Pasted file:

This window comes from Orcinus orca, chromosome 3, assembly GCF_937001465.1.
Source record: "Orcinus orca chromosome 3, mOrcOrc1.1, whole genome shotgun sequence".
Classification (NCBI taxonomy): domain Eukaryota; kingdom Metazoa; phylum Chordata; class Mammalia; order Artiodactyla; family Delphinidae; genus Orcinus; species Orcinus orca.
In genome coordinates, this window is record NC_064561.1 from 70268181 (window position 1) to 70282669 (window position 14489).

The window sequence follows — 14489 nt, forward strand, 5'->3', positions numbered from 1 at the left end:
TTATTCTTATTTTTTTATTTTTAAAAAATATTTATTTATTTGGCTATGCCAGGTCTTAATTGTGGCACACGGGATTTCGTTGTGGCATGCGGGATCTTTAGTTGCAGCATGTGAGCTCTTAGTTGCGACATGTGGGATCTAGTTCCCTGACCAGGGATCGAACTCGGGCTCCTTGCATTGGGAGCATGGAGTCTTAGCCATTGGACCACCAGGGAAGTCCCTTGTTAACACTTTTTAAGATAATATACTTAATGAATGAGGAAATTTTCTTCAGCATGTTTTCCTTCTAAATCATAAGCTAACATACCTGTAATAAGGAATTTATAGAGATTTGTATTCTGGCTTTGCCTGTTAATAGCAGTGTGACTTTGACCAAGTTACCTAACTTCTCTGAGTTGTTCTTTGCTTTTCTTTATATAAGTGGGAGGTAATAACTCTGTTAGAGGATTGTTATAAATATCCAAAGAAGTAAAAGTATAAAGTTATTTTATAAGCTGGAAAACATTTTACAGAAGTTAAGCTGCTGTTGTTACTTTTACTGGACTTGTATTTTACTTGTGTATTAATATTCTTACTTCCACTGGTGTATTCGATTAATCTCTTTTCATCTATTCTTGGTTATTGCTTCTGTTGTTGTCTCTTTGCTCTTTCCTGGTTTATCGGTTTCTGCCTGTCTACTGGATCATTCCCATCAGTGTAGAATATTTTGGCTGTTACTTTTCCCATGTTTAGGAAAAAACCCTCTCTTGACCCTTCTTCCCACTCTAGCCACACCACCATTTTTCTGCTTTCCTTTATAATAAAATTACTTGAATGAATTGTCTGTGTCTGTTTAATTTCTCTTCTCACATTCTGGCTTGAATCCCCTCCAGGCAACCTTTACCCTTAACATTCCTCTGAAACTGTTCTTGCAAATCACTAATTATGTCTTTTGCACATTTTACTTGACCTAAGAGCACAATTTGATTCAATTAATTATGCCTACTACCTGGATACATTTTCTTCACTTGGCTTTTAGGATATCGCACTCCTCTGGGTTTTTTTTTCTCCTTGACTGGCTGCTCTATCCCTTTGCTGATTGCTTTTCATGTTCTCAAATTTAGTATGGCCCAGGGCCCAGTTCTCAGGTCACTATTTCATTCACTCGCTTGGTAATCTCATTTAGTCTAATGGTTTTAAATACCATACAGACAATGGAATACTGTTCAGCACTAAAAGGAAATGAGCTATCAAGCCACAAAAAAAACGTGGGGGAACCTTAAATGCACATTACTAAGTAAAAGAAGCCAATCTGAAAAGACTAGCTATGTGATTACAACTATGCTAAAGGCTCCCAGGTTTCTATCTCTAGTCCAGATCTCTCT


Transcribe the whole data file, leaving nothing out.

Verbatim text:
This window comes from Orcinus orca, chromosome 3, assembly GCF_937001465.1.
Source record: "Orcinus orca chromosome 3, mOrcOrc1.1, whole genome shotgun sequence".
Classification (NCBI taxonomy): domain Eukaryota; kingdom Metazoa; phylum Chordata; class Mammalia; order Artiodactyla; family Delphinidae; genus Orcinus; species Orcinus orca.
In genome coordinates, this window is record NC_064561.1 from 70268181 (window position 1) to 70282669 (window position 14489).

The window sequence follows — 14489 nt, forward strand, 5'->3', positions numbered from 1 at the left end:
TTATTCTTATTTTTTTATTTTTAAAAAATATTTATTTATTTGGCTATGCCAGGTCTTAATTGTGGCACACGGGATTTCGTTGTGGCATGCGGGATCTTTAGTTGCAGCATGTGAGCTCTTAGTTGCGACATGTGGGATCTAGTTCCCTGACCAGGGATCGAACTCGGGCTCCTTGCATTGGGAGCATGGAGTCTTAGCCATTGGACCACCAGGGAAGTCCCTTGTTAACACTTTTTAAGATAATATACTTAATGAATGAGGAAATTTTCTTCAGCATGTTTTCCTTCTAAATCATAAGCTAACATACCTGTAATAAGGAATTTATAGAGATTTGTATTCTGGCTTTGCCTGTTAATAGCAGTGTGACTTTGACCAAGTTACCTAACTTCTCTGAGTTGTTCTTTGCTTTTCTTTATATAAGTGGGAGGTAATAACTCTGTTAGAGGATTGTTATAAATATCCAAAGAAGTAAAAGTATAAAGTTATTTTATAAGCTGGAAAACATTTTACAGAAGTTAAGCTGCTGTTGTTACTTTTACTGGACTTGTATTTTACTTGTGTATTAATATTCTTACTTCCACTGGTGTATTCGATTAATCTCTTTTCATCTATTCTTGGTTATTGCTTCTGTTGTTGTCTCTTTGCTCTTTCCTGGTTTATCGGTTTCTGCCTGTCTACTGGATCATTCCCATCAGTGTAGAATATTTTGGCTGTTACTTTTCCCATGTTTAGGAAAAAACCCTCTCTTGACCCTTCTTCCCACTCTAGCCACACCACCATTTTTCTGCTTTCCTTTATAATAAAATTACTTGAATGAATTGTCTGTGTCTGTTTAATTTCTCTTCTCACATTCTGGCTTGAATCCCCTCCAGGCAACCTTTACCCTTAACATTCCTCTGAAACTGTTCTTGCAAATCACTAATTATGTCTTTTGCACATTTTACTTGACCTAAGAGCACAATTTGATTCAATTAATTATGCCTACTACCTGGATACATTTTCTTCACTTGGCTTTTAGGATATCGCACTCCTCTGGGTTTTTTTTTCTCCTTGACTGGCTGCTCTATCCCTTTGCTGATTGCTTTTCATGTTCTCAAATTTAGTATGGCCCAGGGCCCAGTTCTCAGGTCACTATTTCATTCACTCGCTTGGTAATCTCATTTAGTCTAATGGTTTTAAATACCATACAGACAATGGAATACTGTTCAGCACTAAAAGGAAATGAGCTATCAAGCCACAAAAAAAACGTGGGGGAACCTTAAATGCACATTACTAAGTAAAAGAAGCCAATCTGAAAAGACTAGCTATGTGATTACAACTATGCTAAAGGCTCCCAGGTTTCTATCTCTAGTCCAGATCTCTCT